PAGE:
Online Encyclopedia

MATACHINES (Span. matachin, clown, or...

Online Encyclopedia
Originally appearing in Volume V17, Page 875 of the 1911 Encyclopedia Britannica.
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MATACHINES (Span. matachin, clown, or masked dancer), bands of mummers or itinerant players in Mexico, especially popular around the Rio Grande, who wander from village to village during Lent, playing in rough-and-ready style a set drama based on the history of Montezuma. Dressed in fantastic Indian costumes and carrying rattles as their orchestra, the chief characters are El Monarca " the monarch " (Montezuma); Malinche, or Malintzin, the Indian mistress of Hernando Cortes; El Toro, " the bull," the malevolent " comic man " of the play, dressed in buffalo skin with the animal's horns on his head; Aguelo, the " grandfather," and Aguela, " grandmother." With the help of a chorus of dancers they portray the desertion of his people by Montezuma, the luring of him back by the wiles and smiles of Malinche, the final reunion of king and people, and the killing of El Toro, who is supposed to have made all the mischief.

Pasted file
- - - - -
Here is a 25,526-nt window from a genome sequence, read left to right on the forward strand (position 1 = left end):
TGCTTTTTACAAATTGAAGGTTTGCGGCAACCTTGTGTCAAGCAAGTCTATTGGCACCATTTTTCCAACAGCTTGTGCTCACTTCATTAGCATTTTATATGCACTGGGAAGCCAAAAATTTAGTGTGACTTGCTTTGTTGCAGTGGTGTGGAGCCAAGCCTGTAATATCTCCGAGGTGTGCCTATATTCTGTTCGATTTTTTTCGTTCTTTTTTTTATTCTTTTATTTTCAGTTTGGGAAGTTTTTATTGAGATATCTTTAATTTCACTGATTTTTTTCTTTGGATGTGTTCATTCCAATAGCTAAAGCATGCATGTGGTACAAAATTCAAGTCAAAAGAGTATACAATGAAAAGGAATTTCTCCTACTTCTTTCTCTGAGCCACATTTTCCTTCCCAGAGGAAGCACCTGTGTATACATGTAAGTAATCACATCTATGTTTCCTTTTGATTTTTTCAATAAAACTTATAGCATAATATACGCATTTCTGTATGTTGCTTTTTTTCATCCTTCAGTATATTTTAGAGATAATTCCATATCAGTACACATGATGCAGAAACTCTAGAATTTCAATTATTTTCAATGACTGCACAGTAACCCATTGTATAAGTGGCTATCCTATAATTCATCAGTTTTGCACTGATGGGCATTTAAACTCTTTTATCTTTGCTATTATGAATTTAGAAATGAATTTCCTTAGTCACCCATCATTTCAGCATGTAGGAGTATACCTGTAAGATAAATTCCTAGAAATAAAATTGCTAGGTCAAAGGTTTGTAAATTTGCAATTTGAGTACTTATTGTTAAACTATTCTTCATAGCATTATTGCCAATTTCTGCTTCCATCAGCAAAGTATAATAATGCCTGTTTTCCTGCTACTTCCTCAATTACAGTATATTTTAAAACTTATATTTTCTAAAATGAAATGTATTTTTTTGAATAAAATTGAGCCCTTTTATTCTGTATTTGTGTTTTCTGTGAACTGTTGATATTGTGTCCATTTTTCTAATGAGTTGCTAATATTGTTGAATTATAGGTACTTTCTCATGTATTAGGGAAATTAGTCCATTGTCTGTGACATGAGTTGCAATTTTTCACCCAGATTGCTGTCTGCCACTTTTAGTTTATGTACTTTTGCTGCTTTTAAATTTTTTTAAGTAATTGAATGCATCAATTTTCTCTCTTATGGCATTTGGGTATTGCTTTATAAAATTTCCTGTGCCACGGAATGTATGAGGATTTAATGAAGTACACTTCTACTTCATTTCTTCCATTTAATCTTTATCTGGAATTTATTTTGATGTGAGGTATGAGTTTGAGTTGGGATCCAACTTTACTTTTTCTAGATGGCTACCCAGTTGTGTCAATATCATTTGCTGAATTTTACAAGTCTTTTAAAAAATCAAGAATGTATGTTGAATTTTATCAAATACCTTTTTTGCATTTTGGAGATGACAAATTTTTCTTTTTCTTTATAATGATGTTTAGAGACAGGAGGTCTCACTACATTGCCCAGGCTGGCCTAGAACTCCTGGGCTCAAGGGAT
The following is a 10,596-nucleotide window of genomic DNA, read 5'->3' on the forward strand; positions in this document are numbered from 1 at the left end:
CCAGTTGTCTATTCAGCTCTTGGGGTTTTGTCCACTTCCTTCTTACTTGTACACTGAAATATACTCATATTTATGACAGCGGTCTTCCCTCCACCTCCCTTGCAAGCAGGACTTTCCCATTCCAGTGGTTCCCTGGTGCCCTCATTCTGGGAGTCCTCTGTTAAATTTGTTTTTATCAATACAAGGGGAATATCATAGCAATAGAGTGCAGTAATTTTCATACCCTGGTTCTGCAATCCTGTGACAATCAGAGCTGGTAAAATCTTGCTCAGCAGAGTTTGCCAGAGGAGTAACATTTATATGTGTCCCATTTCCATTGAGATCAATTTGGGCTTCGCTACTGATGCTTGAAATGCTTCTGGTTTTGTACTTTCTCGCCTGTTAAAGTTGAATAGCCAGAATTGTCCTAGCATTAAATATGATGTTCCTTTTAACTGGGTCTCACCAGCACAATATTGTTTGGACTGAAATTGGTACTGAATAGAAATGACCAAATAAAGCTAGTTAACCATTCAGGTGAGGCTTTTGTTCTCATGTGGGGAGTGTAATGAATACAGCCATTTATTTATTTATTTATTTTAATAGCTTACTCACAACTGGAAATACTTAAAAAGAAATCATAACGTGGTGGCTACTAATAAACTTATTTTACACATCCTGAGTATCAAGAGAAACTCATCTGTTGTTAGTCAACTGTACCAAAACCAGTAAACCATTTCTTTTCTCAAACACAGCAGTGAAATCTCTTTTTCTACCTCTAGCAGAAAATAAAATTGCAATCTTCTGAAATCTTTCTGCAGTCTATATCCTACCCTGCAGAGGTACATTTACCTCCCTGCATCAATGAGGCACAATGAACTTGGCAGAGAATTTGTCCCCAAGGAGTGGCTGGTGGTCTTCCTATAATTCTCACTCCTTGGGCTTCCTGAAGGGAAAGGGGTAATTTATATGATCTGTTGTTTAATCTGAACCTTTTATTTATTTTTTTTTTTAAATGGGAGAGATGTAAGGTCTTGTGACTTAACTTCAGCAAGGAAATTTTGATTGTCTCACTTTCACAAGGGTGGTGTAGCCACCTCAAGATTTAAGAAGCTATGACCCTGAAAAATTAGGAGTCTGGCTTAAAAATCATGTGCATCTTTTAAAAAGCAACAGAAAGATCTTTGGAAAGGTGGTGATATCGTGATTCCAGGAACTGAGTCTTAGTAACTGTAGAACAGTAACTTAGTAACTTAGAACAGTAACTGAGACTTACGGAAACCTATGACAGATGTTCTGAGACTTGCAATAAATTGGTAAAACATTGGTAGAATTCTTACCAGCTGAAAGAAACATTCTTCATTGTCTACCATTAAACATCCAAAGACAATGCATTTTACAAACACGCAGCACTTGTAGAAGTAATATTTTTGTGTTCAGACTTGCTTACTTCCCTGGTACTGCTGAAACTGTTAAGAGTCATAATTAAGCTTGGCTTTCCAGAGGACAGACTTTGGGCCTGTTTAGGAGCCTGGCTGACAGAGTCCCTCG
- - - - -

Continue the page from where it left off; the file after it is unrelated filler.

End of Article: MATACHINES (Span. matachin, clown, or masked dancer)
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Additional information and Comments

abuelo is the word for grandfather, abuela the word for grandmother. The village of Mata Ortiz has matachin dances on Dec 12 celebrating the Virgen de Guadalupe
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